10
\$\begingroup\$

I've been searching forums and brainstorming about this idea. I am curious about how many holes can be put in this theory and how many DMs would allow this at their table.

Supporting Evidence

  1. Every roll check in DnD is either an attack roll, saving throw, or ability check.
  2. Initiative is not attack or saving, so it must be a DEX ability check.
  3. Harengon gets proficiency to initiative checks.
  4. Intent of initiative checks is to see if you go before your opponent.
  5. Going after an opponent in initiative order means the check "failed".
  6. Soulknife Rogue is allowed to add a Psionic Energy die to a failed ability check that they have proficiency with.
  7. Soulknife Rogue only loses the Psionic Energy die if the new check succeeds.

Conclusion

  1. Soulknife Harengon can use Psionic Energy die on "failed" initiative checks.
  2. Soulknife Harengon doesn't lose the Psionic Energy die if new check still "fails" but gets to keep the new initiative.

Relevant Features

Hare-Trigger. You can add your proficiency bonus to your initiative rolls.

Psi-Bolstered Knack. When your nonpsionic training fails you, your psionic power can help: if you fail an ability check using a skill or tool with which you have proficiency, you can roll one Psionic Energy die and add the number rolled to the check, potentially turning failure into success. You expend the die only if the roll succeeds.

\$\endgroup\$

3 Answers 3

25
\$\begingroup\$

No, you are operating on false assumptions

The description of Psi-Bolstered Knack is very precise about when it can be used:

if you fail an ability check using a skill or tool with which you have proficiency.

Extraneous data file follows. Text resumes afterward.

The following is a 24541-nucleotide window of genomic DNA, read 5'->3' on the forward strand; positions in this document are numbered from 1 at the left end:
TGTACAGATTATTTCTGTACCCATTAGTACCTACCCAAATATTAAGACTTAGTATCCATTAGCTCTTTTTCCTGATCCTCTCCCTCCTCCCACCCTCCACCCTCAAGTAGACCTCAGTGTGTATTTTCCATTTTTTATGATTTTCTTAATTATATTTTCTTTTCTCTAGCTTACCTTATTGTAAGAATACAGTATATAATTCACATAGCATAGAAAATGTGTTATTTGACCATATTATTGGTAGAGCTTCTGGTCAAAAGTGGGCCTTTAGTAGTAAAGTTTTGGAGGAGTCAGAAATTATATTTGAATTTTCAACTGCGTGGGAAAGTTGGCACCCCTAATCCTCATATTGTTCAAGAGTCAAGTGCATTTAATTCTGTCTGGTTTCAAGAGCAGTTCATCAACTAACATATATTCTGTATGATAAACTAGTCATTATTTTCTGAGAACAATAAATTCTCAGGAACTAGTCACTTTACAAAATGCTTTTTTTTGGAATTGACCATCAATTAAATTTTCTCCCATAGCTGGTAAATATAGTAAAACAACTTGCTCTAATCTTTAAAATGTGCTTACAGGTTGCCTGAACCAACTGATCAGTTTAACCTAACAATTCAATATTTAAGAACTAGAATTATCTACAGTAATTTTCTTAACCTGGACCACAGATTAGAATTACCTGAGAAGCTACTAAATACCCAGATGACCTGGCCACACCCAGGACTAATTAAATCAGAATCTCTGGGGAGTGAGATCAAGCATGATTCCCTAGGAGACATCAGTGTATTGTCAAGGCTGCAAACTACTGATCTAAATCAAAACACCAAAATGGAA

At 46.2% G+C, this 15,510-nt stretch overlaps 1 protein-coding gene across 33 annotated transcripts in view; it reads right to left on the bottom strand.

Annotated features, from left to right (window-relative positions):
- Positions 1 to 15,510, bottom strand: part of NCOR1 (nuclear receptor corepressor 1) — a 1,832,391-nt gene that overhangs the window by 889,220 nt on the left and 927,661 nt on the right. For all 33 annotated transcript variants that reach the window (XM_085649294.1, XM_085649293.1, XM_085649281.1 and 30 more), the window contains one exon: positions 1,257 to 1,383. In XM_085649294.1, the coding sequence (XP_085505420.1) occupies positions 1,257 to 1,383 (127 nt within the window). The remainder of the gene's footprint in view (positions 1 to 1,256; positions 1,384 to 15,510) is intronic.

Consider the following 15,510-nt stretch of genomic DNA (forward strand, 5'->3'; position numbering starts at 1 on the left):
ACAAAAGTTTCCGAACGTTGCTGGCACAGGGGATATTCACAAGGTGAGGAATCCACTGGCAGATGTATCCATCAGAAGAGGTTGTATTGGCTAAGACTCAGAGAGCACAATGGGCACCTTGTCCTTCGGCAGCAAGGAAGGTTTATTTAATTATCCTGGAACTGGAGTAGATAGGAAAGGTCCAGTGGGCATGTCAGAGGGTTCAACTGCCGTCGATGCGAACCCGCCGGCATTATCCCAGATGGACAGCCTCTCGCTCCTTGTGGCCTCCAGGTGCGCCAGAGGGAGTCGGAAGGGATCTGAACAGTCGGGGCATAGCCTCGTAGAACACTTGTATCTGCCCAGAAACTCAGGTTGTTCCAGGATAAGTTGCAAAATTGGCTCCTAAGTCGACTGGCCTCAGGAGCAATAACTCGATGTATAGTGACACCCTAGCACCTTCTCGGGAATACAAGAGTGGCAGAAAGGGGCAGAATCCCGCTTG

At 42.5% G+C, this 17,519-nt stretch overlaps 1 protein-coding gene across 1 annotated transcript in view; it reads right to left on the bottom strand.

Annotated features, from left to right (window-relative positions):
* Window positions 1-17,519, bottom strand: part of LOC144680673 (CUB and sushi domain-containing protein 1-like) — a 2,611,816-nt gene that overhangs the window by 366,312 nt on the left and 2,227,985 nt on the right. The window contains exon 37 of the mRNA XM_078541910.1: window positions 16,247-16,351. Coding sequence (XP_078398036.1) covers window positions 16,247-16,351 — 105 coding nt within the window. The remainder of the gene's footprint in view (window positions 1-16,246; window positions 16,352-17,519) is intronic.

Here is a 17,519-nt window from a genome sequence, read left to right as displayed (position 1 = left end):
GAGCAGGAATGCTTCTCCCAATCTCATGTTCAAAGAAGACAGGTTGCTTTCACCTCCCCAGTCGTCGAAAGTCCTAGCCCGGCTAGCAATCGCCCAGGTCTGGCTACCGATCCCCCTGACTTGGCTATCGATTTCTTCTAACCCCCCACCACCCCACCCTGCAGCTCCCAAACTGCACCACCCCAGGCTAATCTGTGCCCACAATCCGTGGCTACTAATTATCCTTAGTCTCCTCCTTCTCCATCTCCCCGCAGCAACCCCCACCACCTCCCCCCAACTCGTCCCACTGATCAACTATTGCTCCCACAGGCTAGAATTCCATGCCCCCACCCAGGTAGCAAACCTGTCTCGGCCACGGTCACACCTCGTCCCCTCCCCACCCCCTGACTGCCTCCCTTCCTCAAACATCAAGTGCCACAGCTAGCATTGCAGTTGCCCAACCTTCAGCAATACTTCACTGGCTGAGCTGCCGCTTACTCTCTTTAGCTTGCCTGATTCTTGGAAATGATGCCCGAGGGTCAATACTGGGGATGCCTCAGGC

An initiative roll is not an ability check using a skill or tool and Harengon's feature doesn't give you "proficiency in initiative rolls" because such proficiency doesn't exist. It merely allows you to add your proficiency bonus to your roll. There's also no way of failing or succeeding initiative roll, the roll merely determines the order in which participants get to take their turns.

\$\endgroup\$
1
  • 1
    \$\begingroup\$ Indeed, contrast this with Bard's Jack of All Trades wording: "Starting at 2nd level, you can add half your proficiency bonus, rounded down, to any ability check you make that doesn't already include your proficiency bonus." That applies to initiative for most characters (Dex ability check), but not for a character with the Hare-Trigger feature (that adds your full proficiency bonus, but not because it's a skill.) \$\endgroup\$ Nov 12, 2022 at 23:35
18
\$\begingroup\$

Initiative checks do not succeed or fail

Success and failure for for ability checks is clearly defined in the rules:

To make an ability check, roll a d20 and add the relevant ability modifier. As with other d20 rolls, apply bonuses and penalties, and compare the total to the DC. If the total equals or exceeds the DC, the ability check is a success--the creature overcomes the challenge at hand. Otherwise, it's a failure, which means the character or monster makes no progress toward the objective or makes progress combined with a setback determined by the DM.

So for ability checks, a failure means rolling under the DC. However, unlike most ability checks, the dexterity check for initiative does not involve a DC: